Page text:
Letting go of Winter


Saying goodbye is never easy.

We winter-lovers know from the get-go that our relationship with the season is, well, seasonal. We know that winter can’t last forever. But it’s still hard to say goodbye.

This winter has been a weird one. The build-up was huge, the bulk of which was spent attending ski movie premieres and film festivals, like iF3 and Coldsmoke. I had lofty goals: a split board had been purchased, as had most of the corresponding gear. All that was left was to secure some skins and sign up for my avy course.

But guess what. Winter didn’t deliver—at least, not right away.

We had a slow start to the season, here in Whistler. Very slow. As in, even in mid-February, the snow levels were still embarrassingly low. The conditions were not primo for backcountry adventures, so my split board spent the season gathering dust.

Not that it mattered much: instead of being knee deep in powder, I was knee deep in work. A lack of fresh snow made it easier to skip a day on the mountain for a day in the office, but I couldn’t help but feel cheated. Didn’t I move to Whistler to spend my days on my snowboard? Where was my winter?

Eventually, winter came. In fact, gauging by recent snowfall, it’s still coming. The timing couldn’t be better, as I’ve left my old job to embrace life as a freelancer, allowing ample time to play.

But I know it won’t last forever. It never does. Some resorts have already shut their doors for the season. Whistler Blackcomb will stay open until at least May 19, but operating hours will shorten towards the end of April. Whistler Mountain will switch over early from a ski hill to a mountain bike park. Bluebird days on the mountain will face some competition with bluebird days spent lounging by the lake.

So how do we let go of winter? I see it as a three-step program.

Step One: Make the most of what’s left. We might have had a late start to the season, but it’s not over yet (for Whistler, at least).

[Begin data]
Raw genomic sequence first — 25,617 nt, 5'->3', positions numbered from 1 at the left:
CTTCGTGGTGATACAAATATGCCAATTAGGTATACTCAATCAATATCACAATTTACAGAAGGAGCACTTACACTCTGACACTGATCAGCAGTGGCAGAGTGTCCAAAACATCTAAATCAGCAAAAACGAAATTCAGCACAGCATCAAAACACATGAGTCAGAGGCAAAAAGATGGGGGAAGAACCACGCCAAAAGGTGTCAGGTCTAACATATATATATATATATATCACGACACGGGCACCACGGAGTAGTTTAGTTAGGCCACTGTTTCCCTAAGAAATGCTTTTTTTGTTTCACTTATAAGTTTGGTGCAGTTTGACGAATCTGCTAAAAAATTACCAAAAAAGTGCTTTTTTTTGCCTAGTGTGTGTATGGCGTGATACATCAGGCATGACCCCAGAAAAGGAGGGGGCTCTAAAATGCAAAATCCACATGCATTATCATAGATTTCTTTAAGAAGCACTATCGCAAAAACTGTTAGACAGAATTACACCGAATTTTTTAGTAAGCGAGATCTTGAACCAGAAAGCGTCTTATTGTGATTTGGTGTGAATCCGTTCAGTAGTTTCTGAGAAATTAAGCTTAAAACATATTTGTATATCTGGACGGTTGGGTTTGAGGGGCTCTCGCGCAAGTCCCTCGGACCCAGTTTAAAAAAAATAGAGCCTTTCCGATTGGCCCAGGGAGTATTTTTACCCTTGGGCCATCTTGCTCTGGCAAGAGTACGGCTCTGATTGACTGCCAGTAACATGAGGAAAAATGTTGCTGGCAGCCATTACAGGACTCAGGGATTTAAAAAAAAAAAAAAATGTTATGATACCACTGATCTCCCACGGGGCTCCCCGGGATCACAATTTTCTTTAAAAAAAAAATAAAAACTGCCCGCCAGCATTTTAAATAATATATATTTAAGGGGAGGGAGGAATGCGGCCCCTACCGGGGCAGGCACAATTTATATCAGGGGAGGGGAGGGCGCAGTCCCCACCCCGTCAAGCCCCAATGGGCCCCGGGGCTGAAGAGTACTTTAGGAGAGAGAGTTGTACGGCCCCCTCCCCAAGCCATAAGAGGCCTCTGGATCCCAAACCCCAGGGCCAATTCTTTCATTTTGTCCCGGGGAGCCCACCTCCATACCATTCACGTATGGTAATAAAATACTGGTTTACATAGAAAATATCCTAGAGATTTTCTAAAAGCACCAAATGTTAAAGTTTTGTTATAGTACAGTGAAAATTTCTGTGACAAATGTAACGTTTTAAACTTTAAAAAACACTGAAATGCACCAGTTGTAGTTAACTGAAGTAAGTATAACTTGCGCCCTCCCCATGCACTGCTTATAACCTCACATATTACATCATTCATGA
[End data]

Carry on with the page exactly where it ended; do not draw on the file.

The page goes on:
Patches of powder might become a rarer sight, but spring skiing means that ski posses can get larger, shirt sleeves can get shorter, and après on a patio will last a little longer, thanks to more daylight hours.

Step Two: Embrace the summer. If you’re lucky enough to live in or near a ski resort town, chances are that your backyard is pretty enticing in the summer, too.

It turns out that mountains are pretty fun to hike around (I mean in hiking boots, not on skis) and bike around. Summer in Whistler means floating down lazy rivers, board game parties on a picnic table, free open-air concerts and endless rounds of Frisbee golf. Once you get over the fact that summer isn’t winter, you might come to realize that it’s actually quite awesome.

Step Three: Plan for next winter. As sure as it is that every winter must come to an end, it’s just as certain that it’ll be back next year (hopefully before mid-February—you hear me, Ullr?). There’s no harm in dreaming about next season.

Set goals for yourself. I will dust off that split board next year. I’ll also keep tackling my lifelong goal of visiting a new resort every year—no harm in doing a little research now.

It’s entirely possible that I will spend at least one day this summer wearing sweatpants with friends and watching back to back to back ski movies. I suppose I could chase winter to New Zealand if I got really desperate.

But more likely, I’ll graciously bid adieu to Winter 2013/2014, storing the highlights into the depths of my brain next to the top moments of Winter 2012/2013 and making sure there is plenty of room for next year’s inevitable adventures.